“When I saw them in Beirut in late spring, Masto and Mohammed did not know where in America they would be settled. They were nervous. Masto told me, she wanted to take a special kind of milled hard-grained wheat with her so that she would be able to make the Assyrian kibbeh she had learned from Marlene and Nahren.
‘It’s not just for Assyrians to preserve their tradition,’ she told me. ‘Food is a way to preserve history and culture, to pass traditions on to the next generation so that they can understand their origins and identity. In books and in schools, children learn about history and different cultures and ruins and the remains of different civilisations, but they don’t learn about the food which is also a part of their history and culture. If we don’t preserve it and teach it to them, it will disappear. It is our duty to keep it going. Kibbeh is everywhere, kibbeh holds the culture and region it comes from, it holds its identity inside.'”
6. “From Botanical Gardens Intern to Anthony Bourdain’s Assistant.” (Laurie Woolever, The Billfold, June 2014)
Sadistic bosses, bedbugs, the South Beach Diet, and Mario Batali: Laurie Woolever traces 18 years spent interviewing, editing, cooking, catering, testing, tasting, assisting, and writing in New York City and beyond.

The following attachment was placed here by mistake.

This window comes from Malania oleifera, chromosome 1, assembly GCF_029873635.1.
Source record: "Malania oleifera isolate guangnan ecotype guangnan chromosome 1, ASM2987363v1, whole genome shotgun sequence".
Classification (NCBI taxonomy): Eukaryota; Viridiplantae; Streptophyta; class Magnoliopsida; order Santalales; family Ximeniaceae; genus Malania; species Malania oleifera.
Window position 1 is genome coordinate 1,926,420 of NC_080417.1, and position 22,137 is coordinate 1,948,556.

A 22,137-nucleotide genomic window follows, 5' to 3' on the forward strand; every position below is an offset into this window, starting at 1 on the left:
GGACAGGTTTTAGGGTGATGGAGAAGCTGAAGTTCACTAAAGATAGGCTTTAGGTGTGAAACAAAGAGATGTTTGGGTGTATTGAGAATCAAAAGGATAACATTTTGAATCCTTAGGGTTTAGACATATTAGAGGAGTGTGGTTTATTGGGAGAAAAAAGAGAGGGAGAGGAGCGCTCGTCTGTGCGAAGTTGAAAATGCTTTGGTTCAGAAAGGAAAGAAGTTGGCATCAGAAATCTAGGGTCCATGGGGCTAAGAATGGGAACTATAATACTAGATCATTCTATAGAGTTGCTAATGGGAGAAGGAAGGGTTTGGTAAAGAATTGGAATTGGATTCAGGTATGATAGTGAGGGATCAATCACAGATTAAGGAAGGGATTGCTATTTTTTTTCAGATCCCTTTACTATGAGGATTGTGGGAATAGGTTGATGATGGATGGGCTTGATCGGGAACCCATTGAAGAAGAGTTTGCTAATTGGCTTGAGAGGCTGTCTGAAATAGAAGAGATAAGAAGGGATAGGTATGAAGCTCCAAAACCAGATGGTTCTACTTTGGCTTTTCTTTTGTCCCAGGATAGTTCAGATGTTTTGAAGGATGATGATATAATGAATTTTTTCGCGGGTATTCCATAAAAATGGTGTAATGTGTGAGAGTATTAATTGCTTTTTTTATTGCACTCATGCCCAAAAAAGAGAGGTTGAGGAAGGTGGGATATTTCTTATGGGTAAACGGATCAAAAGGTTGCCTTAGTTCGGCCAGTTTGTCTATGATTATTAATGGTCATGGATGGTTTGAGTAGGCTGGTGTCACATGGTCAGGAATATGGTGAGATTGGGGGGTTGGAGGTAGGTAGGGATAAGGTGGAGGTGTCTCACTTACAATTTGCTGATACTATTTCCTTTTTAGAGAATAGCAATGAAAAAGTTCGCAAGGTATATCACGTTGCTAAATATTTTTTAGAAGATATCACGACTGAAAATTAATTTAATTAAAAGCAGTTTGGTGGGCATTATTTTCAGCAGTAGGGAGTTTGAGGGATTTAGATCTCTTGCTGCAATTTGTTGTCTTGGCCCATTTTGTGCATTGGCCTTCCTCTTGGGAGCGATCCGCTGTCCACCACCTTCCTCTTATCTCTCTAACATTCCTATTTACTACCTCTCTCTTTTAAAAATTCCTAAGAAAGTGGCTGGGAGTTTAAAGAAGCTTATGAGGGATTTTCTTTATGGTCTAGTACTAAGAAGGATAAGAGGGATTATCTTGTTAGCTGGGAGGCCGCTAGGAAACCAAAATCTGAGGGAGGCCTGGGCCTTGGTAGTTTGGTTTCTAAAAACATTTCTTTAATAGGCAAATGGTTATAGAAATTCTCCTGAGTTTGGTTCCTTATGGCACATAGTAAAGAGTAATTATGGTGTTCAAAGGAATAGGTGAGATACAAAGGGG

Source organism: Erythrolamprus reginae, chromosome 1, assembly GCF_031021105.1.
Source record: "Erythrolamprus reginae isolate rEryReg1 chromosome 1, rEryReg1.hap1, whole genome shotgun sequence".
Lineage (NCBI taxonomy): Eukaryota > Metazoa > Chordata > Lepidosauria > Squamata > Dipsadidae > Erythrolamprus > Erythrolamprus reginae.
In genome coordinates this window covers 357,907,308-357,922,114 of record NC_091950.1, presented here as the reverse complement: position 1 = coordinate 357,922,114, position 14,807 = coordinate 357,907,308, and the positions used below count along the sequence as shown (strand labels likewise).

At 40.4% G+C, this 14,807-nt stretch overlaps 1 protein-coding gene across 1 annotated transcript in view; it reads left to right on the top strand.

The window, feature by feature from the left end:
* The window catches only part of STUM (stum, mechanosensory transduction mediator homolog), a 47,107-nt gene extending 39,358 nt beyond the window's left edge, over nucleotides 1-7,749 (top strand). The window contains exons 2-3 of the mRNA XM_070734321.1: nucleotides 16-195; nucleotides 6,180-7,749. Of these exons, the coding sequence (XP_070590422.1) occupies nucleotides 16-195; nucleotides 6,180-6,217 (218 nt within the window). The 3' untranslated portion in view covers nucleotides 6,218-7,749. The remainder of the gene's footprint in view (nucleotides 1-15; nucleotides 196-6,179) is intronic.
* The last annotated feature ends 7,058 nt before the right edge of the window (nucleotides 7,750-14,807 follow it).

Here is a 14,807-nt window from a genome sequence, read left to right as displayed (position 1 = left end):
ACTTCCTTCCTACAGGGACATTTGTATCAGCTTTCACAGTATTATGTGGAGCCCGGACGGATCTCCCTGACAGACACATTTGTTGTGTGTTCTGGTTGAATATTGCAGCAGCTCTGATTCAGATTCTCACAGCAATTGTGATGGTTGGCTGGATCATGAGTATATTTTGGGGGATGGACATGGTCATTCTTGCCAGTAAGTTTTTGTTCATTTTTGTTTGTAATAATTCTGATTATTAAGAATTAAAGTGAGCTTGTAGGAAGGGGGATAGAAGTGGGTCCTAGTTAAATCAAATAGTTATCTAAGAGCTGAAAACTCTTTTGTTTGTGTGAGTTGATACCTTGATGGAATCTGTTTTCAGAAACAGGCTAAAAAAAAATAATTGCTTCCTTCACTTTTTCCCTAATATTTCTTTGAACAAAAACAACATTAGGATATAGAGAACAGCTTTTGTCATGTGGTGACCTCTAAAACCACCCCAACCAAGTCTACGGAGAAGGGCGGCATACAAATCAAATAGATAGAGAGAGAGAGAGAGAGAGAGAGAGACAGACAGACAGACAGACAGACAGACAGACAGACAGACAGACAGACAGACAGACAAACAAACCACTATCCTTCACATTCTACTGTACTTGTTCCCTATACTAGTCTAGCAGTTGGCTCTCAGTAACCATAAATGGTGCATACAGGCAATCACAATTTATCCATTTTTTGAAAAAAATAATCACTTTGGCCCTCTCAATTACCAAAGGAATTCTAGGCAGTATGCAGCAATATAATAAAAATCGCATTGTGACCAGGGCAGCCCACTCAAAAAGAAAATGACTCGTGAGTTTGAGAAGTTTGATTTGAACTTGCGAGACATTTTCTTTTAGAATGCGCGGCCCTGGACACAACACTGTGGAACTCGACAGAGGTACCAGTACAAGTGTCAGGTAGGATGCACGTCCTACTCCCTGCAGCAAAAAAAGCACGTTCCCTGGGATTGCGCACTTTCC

7. “Follow Your Arrow: ‘Great British Bake Off’ Star Ruby Tandoh Shares Her Love of Food.” (Beth Maiden, Autostraddle, February 2017)
Ruby Tandoh is an unabashedly queer food writer/cookbook author/reality TV star who advocates for mental health and eating disorder awareness. In this interview, she discusses her favorite parts of her creative practice, the “stiflingly traditional” food writing universe, and her future career plans. (Hint: There’s a manifesto in the works.) Want to read more of Tandoh’s writing? In addition to her columns at The Guardian and Vice, she wrote recently about her Ghanaian heritage for Suitcase Magazine.
8. “Escaping the Restaurant Industry’s Motherhood Trap.” (Amanda Kludt, Eater, January 2016)
Many of the women Amanda Kludt spoke to for this story asked to remain anonymous. One had to justify her salary to her male colleagues after announcing she was pregnant. Another refused to sign a contract that would negate her partnership in a successful project if she became pregnant. Another was demoted significantly after taking (legal!) maternity leave. Simply put, abysmal paid family leave policies contribute significantly to the dearth of successful women in professional kitchens. It’s an atmosphere that discourages women from returning to the fine dining industry after they’ve had kids or from pursuing it at all. Kludt surveys the fight for paid family leave on the local and independent levels, but concludes that large-scale federal policy shifts will make the biggest difference.